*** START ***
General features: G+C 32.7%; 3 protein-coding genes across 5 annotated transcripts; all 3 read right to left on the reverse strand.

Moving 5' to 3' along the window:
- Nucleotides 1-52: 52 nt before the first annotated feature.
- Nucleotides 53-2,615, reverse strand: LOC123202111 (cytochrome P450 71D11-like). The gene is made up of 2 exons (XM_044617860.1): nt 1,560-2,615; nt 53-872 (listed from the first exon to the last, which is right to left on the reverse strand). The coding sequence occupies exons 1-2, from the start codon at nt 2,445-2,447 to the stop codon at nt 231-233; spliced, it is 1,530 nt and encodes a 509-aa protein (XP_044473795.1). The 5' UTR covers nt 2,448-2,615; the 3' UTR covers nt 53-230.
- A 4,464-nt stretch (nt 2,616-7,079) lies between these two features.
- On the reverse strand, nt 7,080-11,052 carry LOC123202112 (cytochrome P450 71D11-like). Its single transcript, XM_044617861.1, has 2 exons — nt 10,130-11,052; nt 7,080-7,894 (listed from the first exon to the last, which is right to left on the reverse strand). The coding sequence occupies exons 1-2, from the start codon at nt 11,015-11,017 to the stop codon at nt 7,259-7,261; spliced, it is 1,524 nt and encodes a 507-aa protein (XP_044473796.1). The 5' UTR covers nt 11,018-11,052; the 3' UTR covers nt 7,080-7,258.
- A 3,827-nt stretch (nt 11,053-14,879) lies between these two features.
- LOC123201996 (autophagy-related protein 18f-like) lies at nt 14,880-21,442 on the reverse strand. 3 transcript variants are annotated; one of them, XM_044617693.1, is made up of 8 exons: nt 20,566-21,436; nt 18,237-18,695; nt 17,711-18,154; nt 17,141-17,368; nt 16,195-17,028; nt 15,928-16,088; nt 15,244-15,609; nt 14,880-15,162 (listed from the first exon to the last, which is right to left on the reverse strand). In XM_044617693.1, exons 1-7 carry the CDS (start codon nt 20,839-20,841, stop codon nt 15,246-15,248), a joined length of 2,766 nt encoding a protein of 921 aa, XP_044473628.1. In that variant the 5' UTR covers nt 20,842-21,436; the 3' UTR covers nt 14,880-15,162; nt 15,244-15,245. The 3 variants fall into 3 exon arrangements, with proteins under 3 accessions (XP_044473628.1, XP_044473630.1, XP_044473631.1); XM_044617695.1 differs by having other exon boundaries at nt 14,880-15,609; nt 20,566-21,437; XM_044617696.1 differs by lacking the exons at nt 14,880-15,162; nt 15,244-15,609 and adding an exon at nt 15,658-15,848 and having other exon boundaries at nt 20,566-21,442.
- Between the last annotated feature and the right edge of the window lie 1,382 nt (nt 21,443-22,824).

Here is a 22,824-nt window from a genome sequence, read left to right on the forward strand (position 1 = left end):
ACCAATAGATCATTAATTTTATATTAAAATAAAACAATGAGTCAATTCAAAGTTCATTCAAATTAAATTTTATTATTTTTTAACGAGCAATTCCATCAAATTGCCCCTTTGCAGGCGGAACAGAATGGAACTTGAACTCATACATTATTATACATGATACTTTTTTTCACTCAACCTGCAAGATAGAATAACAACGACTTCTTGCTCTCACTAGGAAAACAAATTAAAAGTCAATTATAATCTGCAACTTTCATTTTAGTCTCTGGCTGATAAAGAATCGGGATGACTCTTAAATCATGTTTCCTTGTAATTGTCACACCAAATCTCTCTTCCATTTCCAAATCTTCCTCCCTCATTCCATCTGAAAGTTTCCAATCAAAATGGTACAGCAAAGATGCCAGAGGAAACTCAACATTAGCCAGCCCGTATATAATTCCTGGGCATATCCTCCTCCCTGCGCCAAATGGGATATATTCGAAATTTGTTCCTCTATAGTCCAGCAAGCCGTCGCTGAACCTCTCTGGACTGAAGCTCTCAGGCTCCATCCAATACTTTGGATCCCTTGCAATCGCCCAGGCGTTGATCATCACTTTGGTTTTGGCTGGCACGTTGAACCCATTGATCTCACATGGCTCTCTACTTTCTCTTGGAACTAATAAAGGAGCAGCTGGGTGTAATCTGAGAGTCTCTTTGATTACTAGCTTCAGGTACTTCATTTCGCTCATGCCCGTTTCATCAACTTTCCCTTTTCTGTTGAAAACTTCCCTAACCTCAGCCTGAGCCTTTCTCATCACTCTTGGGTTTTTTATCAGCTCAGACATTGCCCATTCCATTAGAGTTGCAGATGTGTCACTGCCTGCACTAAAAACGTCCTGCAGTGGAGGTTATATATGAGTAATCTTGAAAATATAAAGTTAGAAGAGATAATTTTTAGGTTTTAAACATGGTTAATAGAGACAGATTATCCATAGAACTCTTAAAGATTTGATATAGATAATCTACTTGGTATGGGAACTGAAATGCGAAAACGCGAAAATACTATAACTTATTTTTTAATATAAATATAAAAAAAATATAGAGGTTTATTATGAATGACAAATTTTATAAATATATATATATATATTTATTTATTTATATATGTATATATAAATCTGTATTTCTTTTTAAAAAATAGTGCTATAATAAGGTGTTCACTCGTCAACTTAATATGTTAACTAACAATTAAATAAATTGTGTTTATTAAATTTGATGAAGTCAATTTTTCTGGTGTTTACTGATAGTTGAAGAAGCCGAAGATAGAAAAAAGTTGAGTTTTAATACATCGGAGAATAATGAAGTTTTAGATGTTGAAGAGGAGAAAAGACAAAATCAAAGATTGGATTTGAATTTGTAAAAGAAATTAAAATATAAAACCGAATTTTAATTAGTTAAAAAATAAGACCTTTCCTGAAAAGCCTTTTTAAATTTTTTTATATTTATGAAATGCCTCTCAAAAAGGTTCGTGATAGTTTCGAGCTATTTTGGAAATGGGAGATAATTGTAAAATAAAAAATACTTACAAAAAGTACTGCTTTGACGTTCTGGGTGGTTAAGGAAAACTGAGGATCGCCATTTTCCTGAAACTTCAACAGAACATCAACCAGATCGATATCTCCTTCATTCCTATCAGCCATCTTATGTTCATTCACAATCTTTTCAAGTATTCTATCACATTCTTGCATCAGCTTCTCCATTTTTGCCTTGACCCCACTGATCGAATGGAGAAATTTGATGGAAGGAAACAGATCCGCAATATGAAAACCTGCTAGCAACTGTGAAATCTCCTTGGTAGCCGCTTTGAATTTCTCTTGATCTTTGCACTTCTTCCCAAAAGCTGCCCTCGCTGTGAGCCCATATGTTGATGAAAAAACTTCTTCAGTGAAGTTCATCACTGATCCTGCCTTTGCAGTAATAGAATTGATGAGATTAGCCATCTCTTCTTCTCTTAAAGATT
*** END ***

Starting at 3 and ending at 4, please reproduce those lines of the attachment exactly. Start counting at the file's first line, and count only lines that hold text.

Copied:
- Nucleotides 1-52: 52 nt before the first annotated feature.
- Nucleotides 53-2,615, reverse strand: LOC123202111 (cytochrome P450 71D11-like). The gene is made up of 2 exons (XM_044617860.1): nt 1,560-2,615; nt 53-872 (listed from the first exon to the last, which is right to left on the reverse strand). The coding sequence occupies exons 1-2, from the start codon at nt 2,445-2,447 to the stop codon at nt 231-233; spliced, it is 1,530 nt and encodes a 509-aa protein (XP_044473795.1). The 5' UTR covers nt 2,448-2,615; the 3' UTR covers nt 53-230.